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The Moose House style guide

There are lots of ways to write a book. Some work better than others. At Moose House, we want to do everything we can to get your manuscript into the best shape possible to deliver what you want to say.


We draw on these guidelines regularly when moving through the editing process with a new manuscript and its author. This is an ever-expanding list. So now you know what to expect.

  • We avoid passive voice ("The work was done") in favour of active voice ("John and Mary did the work") whenever possible. Passive voice tends to fog up who is doing what, and to slow down the pace of the passage it appears in.

  • We strongly prefer "he said" over "said he", except when it is the last exchange in a scene and you want a note of finality.

  • You don't need to hunt around for "said" alternatives ('he interjected', 'he expostulated', 'she added'). Readers treat "she said" like a piece of punctuation and just carry on with the story. The alternatives, unless they are highly significant (we are in a library and "'Yoicks!' she screamed").

  • If two people are having a conversation, it is generally clear who is saying what. You don't have to add 'John said' after each thing he said. If there are more than two people in the conversation, you have to take greater care in helping the reader know who is saying what. Try reading the text out loud to  patient friend who can tell you at what points they become confused.

  • Three dots at the end of a speech indicate the speaker sort of trails off without finishing what they were saying. A dash indicates someone or something interrupted them.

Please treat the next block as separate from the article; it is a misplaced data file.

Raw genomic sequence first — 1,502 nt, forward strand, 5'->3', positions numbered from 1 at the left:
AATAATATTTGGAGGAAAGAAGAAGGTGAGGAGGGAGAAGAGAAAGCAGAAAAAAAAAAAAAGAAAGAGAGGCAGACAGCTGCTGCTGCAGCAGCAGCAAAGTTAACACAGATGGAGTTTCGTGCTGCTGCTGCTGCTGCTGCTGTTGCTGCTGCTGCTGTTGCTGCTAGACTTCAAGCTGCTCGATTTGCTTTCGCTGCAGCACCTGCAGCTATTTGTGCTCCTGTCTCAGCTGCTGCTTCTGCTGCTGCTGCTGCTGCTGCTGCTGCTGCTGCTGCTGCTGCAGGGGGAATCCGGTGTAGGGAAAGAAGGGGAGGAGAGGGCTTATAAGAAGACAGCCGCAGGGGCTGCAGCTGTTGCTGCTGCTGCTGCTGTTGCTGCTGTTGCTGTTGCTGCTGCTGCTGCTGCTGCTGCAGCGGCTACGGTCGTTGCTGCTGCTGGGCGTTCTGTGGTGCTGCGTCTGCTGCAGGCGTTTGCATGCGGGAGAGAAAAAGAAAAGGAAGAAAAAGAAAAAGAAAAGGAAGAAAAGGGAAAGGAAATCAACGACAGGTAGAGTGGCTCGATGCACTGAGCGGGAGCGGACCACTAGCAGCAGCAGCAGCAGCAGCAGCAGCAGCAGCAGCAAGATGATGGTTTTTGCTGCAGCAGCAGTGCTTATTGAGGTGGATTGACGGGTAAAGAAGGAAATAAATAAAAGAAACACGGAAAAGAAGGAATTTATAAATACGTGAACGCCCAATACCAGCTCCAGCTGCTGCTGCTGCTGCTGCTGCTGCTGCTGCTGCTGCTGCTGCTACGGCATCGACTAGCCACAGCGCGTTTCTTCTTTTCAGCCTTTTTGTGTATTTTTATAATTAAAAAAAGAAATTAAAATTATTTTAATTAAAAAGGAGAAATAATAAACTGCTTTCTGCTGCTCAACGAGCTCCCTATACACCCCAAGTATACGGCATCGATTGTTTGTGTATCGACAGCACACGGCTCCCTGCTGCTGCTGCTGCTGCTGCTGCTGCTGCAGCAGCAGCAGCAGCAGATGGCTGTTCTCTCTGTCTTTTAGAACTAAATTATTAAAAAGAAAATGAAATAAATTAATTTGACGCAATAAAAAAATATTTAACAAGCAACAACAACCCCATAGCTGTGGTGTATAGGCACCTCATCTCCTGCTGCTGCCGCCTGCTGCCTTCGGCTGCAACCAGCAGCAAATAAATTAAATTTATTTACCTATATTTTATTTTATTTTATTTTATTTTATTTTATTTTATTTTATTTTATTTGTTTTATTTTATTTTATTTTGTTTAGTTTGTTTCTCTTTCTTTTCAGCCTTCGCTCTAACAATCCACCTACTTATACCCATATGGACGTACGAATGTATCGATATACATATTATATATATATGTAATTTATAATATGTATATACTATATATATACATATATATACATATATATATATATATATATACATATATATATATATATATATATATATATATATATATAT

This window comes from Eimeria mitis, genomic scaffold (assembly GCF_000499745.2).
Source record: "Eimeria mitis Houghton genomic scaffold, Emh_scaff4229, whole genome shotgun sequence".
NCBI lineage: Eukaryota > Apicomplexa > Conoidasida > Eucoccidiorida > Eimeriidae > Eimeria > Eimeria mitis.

• We look for chapter breaks in the story every 2,000 words or so, to give the reader a good stopping place at regular intervals. This also means the author has to provide some sort of interesting hook at the end of each chapter so the reader will be sure to pick up the book again soon to see what happens next.

  • We like to provide titles for each chapter, drawn from the text of that chapter. We can work this out during the editing process. Having titles instead of just chapter numbers helps the reader of a digital edition navigate the book.

  • In real life we use a lot of fluff words like ‘well’, often while we formulate what we want to say. In writing, we try to use them less, and mainly when the hesitation means something significant to the story.

  • In real life, conversations and interactions can run on quite a while and cover ground already covered, while the guest stands in the open door, hat one, shifting from one foot to the other to get going. Unless that is the situation you want to depict in the story, you can end scenes in your novel much more abruptly, and just jump to the next scene. Ditto for phone calls.

Adjective order in English


There is a rule that all native English-speakers know, without really knowing they know it. Schools rarely teach it. But if you break it, the sentence sounds odd to the listener or reader.

The invariable order of adjectives is this:

opinion-size-age-shape-color-origin-material-purpose Noun.


You can have a "lovely little old rectangular green French silver whittling knife" but if you start messing with the adjective order you sound like a visitor from another country. You can't have a "red Japanese old rickety car" in place of a "rickety old red Japanese car".

   The time to break this order is when you have a character speaking whose first language is not English. It's a quick way of demonstrating that they are not as comfortable in English as the other characters are.

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